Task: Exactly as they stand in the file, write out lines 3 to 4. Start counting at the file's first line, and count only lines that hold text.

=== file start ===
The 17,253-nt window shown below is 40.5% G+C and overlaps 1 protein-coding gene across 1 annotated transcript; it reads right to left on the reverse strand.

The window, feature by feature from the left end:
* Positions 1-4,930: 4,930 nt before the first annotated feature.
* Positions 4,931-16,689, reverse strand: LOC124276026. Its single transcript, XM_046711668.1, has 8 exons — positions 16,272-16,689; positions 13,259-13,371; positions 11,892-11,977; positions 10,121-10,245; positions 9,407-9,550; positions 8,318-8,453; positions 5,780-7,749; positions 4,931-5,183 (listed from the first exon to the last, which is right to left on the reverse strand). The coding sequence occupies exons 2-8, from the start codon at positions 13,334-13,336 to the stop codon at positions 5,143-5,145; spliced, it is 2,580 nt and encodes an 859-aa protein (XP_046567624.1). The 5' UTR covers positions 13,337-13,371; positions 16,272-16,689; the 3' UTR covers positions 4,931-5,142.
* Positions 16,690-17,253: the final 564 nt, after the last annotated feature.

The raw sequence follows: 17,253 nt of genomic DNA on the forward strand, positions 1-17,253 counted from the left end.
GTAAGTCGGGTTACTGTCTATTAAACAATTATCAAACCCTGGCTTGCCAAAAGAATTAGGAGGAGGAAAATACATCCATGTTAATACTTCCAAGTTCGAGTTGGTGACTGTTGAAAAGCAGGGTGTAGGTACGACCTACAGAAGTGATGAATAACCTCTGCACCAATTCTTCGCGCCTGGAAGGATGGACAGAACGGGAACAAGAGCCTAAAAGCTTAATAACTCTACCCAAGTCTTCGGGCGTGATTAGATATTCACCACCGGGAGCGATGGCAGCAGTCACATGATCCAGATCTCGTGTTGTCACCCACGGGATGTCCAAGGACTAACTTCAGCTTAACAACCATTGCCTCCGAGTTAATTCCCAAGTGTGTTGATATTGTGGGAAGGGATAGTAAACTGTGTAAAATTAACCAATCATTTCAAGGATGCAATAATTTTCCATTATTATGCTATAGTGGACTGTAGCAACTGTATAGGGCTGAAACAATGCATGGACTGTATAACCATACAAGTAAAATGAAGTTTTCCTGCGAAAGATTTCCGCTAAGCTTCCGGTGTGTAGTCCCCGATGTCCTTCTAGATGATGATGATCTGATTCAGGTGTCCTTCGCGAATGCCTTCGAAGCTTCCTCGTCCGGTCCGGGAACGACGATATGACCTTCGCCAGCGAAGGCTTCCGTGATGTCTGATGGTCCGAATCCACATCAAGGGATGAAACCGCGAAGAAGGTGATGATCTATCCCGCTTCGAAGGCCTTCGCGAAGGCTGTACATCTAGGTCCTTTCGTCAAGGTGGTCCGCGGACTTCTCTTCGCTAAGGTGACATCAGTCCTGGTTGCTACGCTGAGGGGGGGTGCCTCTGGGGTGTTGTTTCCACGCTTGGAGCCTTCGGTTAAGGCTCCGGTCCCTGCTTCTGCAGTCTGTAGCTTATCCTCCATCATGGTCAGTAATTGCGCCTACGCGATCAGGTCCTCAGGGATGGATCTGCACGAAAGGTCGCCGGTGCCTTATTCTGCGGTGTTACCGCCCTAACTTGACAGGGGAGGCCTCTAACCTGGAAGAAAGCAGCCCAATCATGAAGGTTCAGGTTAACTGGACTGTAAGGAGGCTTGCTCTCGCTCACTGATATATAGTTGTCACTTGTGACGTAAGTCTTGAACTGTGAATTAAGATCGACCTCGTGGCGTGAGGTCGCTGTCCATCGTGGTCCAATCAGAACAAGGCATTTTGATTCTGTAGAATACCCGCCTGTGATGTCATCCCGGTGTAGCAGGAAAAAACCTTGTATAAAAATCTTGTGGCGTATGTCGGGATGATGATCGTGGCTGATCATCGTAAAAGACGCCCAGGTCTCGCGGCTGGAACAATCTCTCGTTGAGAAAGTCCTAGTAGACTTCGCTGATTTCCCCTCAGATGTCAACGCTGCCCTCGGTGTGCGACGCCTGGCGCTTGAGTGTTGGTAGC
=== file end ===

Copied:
* Positions 1-4,930: 4,930 nt before the first annotated feature.
* Positions 4,931-16,689, reverse strand: LOC124276026. Its single transcript, XM_046711668.1, has 8 exons — positions 16,272-16,689; positions 13,259-13,371; positions 11,892-11,977; positions 10,121-10,245; positions 9,407-9,550; positions 8,318-8,453; positions 5,780-7,749; positions 4,931-5,183 (listed from the first exon to the last, which is right to left on the reverse strand). The coding sequence occupies exons 2-8, from the start codon at positions 13,334-13,336 to the stop codon at positions 5,143-5,145; spliced, it is 2,580 nt and encodes an 859-aa protein (XP_046567624.1). The 5' UTR covers positions 13,337-13,371; positions 16,272-16,689; the 3' UTR covers positions 4,931-5,142.